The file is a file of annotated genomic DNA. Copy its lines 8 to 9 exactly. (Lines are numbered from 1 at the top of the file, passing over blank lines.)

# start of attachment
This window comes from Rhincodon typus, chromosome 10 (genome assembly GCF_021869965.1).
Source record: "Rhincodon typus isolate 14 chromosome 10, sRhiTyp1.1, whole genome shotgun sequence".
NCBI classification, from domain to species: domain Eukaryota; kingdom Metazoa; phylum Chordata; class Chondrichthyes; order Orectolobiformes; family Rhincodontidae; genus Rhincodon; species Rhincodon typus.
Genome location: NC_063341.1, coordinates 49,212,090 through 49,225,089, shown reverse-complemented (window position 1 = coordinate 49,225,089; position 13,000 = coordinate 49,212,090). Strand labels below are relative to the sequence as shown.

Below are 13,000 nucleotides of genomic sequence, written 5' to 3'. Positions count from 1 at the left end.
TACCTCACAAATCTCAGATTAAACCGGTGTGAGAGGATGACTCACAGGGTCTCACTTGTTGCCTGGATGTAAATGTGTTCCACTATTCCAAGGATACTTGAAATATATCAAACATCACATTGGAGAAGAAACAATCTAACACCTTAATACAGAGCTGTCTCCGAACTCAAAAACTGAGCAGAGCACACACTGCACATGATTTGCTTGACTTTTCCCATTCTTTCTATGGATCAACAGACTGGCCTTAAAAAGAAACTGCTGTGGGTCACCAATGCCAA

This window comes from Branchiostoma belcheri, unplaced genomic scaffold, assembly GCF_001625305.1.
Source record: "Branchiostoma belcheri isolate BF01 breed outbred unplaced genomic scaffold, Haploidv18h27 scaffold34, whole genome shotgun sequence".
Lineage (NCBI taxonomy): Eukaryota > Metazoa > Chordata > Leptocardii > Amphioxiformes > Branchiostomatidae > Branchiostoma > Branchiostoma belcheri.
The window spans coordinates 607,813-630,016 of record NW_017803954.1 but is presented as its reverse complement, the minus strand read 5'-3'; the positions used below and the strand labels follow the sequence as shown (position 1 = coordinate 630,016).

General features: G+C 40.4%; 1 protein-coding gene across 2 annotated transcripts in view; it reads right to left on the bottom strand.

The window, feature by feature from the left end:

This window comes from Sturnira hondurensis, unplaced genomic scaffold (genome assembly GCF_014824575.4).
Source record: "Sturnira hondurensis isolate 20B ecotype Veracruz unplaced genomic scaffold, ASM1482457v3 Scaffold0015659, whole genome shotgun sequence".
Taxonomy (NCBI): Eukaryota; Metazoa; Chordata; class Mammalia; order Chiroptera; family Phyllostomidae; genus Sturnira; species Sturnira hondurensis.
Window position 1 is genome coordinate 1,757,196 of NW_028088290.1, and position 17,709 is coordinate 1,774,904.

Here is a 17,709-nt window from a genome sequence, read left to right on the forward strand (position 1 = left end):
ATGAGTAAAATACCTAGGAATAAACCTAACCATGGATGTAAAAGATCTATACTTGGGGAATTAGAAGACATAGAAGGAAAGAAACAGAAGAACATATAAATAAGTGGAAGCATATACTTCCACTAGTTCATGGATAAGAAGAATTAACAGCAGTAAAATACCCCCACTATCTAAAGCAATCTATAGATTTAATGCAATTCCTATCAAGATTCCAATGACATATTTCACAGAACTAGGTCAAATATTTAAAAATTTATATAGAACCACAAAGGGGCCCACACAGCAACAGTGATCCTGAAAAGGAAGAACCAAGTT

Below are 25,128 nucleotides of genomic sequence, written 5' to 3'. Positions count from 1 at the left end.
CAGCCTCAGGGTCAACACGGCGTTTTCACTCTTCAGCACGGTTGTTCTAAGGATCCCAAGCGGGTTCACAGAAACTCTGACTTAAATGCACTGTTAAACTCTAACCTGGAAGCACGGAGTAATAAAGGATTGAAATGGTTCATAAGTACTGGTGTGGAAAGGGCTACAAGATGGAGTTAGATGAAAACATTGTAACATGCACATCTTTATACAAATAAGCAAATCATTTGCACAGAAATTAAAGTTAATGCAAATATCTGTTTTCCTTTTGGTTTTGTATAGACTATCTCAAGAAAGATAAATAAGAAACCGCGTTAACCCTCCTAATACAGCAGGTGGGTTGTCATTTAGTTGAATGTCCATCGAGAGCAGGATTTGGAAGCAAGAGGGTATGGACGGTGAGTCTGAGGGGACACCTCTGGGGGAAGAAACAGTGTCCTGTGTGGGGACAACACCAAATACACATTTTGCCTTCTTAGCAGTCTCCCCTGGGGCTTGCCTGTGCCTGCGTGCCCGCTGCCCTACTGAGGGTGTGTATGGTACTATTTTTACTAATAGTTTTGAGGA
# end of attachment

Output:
Source record: "Branchiostoma belcheri isolate BF01 breed outbred unplaced genomic scaffold, Haploidv18h27 scaffold34, whole genome shotgun sequence".
Lineage (NCBI taxonomy): Eukaryota > Metazoa > Chordata > Leptocardii > Amphioxiformes > Branchiostomatidae > Branchiostoma > Branchiostoma belcheri.